About Harold Pinter

Born in London in 1930, Harold Pinter was one of the most influential, provocative and poetic dramatists of his generation. Inspired in part by Samuel Beckett, he created his own distinctive style, marked by terse dialogue and meaningful pauses. His plays are particularly famous for their use of understatement to convey characters’ thoughts and feelings. In 2005, Pinter was awarded the Nobel Prize for Literature.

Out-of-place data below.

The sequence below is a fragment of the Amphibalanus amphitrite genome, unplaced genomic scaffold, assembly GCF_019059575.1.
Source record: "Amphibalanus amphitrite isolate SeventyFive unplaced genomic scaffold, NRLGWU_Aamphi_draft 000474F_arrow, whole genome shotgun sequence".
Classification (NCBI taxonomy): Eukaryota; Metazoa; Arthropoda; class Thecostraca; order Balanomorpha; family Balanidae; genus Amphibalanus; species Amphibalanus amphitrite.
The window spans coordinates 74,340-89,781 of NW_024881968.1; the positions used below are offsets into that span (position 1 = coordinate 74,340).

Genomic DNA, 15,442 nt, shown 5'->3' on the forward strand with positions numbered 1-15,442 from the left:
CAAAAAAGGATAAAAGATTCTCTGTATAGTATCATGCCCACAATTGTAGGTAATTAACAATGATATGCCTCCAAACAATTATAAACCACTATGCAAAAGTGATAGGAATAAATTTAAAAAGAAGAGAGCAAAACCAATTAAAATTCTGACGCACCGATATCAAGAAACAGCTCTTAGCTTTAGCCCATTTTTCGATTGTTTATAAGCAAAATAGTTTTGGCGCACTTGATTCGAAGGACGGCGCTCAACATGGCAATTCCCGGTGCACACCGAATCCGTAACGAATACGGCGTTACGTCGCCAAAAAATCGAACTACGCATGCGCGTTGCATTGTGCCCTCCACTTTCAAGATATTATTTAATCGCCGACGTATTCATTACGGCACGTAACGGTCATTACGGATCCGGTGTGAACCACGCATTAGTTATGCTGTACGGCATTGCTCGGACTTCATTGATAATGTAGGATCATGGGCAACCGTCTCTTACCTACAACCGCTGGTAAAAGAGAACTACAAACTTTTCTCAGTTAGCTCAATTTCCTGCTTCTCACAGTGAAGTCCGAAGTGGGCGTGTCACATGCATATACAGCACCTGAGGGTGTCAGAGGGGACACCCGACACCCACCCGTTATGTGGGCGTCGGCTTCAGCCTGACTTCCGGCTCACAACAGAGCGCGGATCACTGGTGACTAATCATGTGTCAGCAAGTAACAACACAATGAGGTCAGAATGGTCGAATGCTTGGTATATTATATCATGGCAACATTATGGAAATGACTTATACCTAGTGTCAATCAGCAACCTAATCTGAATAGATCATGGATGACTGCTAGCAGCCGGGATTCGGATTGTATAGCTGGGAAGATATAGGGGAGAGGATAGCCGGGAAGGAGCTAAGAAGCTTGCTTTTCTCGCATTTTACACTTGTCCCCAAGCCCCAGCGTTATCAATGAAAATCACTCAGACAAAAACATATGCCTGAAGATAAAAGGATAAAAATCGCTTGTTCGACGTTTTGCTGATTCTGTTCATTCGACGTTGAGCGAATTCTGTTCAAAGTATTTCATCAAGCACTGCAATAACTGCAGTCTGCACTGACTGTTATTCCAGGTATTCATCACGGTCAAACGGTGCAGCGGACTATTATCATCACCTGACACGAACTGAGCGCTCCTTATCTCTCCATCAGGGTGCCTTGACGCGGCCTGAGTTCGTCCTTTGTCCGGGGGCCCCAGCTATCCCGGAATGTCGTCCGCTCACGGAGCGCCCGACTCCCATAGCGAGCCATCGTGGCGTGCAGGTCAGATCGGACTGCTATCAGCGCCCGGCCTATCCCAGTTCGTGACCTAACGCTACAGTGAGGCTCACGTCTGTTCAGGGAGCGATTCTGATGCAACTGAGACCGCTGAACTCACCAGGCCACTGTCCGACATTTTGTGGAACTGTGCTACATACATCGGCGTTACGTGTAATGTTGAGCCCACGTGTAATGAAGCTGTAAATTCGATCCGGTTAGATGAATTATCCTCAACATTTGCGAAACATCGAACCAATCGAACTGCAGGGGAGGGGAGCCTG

The eccentric behavior and dialogue in Pinter’s plays are frequently very funny, and audiences laugh hard and long, yet there is an underlying feeling of danger in his plays, and critics frequently describe them as “comedies of menace.” We, the audience, have the same need for verification that the characters have, and Pinter artfully makes us experience their uneasiness. His plays are funny, but agitating.